Last weekend for the first time ever in the sport of slacklining, a world championship took place. 31 athletes from across the globe competed in the gravity-defying competition.
The first ever Highline Slackline World Championships took place at Laax in Switzerland last weekend.
Highlining is a slackline discipline that is practiced at great heights, usually between rock formations, canyons and buildings.
But the sport is not as dangerous as it looks - careful measures are taken to ensure maximum safety, including a harness attached to the main slackline, which athletes wear around their waist.
At an altitude of 2252 meters on the Crap Sogn Gion, 31 athletes from all over the world competed in a number of insane gravity-defying events, including Speedline and Freestyle categories.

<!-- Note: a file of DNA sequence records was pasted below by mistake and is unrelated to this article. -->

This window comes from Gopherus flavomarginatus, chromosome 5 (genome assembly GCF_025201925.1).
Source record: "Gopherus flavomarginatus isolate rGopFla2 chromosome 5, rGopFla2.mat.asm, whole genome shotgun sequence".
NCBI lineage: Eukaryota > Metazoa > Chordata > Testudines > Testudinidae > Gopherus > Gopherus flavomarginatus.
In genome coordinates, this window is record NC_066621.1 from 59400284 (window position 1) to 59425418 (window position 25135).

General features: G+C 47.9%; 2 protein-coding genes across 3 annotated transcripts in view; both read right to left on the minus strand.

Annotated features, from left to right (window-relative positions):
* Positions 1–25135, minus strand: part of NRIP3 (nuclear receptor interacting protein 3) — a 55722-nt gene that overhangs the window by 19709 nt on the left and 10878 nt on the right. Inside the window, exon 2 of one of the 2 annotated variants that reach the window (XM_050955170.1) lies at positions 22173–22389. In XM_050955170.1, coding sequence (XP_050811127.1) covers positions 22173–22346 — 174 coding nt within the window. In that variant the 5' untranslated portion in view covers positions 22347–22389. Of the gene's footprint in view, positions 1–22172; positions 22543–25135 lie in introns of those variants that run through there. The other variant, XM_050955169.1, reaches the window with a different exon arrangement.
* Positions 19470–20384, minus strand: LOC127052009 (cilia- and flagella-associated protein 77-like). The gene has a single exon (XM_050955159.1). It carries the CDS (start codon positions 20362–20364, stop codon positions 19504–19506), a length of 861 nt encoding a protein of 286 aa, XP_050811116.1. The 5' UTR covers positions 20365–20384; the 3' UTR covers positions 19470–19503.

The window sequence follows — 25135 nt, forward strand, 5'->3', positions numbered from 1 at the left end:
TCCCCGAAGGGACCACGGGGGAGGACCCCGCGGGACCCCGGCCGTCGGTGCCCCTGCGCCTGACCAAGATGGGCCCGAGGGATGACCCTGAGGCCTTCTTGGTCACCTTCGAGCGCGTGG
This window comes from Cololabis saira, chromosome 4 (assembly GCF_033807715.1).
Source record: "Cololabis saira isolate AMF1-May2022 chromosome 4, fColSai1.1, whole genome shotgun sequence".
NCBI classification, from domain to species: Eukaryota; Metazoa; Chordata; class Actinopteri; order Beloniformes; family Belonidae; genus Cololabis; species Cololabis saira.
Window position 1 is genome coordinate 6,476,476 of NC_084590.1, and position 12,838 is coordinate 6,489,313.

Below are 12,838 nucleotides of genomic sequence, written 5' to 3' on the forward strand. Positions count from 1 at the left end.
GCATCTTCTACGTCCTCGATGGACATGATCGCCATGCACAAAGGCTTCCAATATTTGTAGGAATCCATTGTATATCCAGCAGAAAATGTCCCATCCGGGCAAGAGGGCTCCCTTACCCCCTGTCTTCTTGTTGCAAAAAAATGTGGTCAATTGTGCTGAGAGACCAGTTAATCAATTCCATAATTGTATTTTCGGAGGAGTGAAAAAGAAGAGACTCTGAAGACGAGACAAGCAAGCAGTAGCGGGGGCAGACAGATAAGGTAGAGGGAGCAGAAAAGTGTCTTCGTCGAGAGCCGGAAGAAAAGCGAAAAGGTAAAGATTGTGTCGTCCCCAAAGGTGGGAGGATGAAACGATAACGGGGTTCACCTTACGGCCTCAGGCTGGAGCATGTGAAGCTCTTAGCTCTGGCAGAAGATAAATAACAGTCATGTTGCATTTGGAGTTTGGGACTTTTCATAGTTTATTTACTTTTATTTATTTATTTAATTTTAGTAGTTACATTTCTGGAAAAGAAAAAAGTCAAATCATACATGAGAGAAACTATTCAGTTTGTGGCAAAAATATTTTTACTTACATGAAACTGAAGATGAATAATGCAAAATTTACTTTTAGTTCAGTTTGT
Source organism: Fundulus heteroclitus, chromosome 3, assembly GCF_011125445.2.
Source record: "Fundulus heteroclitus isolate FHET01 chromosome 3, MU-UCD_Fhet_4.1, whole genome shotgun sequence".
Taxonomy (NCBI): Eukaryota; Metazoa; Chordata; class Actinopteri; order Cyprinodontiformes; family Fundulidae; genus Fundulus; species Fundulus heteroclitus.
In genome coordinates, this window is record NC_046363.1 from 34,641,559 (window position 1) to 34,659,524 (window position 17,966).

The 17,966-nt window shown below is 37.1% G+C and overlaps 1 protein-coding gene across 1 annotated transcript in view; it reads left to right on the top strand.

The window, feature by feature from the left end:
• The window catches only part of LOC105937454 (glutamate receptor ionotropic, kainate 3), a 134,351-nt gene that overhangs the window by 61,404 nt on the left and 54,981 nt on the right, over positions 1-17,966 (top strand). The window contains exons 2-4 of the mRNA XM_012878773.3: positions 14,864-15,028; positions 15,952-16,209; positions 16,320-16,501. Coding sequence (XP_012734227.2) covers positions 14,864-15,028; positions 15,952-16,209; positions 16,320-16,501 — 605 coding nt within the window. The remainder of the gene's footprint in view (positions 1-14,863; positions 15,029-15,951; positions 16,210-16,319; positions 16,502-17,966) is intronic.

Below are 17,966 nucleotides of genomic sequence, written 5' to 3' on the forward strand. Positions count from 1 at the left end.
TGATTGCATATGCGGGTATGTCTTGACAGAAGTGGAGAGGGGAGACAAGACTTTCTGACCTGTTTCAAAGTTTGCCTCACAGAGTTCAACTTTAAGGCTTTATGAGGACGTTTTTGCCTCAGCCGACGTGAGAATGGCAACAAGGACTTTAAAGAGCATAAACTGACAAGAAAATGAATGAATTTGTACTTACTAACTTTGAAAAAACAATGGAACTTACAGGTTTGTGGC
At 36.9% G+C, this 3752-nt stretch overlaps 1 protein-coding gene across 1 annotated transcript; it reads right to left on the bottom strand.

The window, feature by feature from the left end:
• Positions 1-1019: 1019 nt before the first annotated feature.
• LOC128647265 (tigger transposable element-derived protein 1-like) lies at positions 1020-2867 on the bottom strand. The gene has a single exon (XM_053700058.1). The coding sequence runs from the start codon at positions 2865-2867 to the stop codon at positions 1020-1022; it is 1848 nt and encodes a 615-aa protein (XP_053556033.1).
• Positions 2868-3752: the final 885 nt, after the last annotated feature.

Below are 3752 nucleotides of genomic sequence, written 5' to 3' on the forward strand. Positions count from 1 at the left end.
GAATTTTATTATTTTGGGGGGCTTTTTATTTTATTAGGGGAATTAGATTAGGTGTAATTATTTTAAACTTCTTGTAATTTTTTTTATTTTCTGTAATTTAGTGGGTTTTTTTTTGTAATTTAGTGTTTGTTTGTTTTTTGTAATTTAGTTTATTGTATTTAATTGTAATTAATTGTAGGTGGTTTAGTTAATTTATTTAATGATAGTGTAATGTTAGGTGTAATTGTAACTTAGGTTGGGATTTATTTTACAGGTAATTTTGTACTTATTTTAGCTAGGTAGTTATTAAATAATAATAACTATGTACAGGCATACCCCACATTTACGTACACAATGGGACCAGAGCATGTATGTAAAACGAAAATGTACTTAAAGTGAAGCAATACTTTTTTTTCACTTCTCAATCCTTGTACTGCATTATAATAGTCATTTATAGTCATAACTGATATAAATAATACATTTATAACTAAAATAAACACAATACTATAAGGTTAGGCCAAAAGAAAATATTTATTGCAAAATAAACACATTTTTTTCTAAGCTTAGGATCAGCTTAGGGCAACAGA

The Speedline event at the Swiss World Championships involved athletes racing against each other across a 100-metre line.
The 27-year-old Frenchman Benoit Brume won the speed contest in a rapid 40.61 seconds.
"This one is the first big World Championship of Slackline and I really wanted win it and I trained for it and I feel really happy about that," said Brume, shortly after winning the event.
In Highline Freestyle, the goal is to do all kinds of dynamic tricks and combos on the line.
France's Louise Lenoble won the women's Freestyle competition in spectacular fashion after performing a "Front Almighty Flip", a standing turn around the highline in which she holds on to the highline with her feet.
In the men's competition, the United States' Davis Hermes pulled off "The Holy Grail" of tricks, a double forward turn around the high line, to win the title.
Check out the video above to witness this insane competition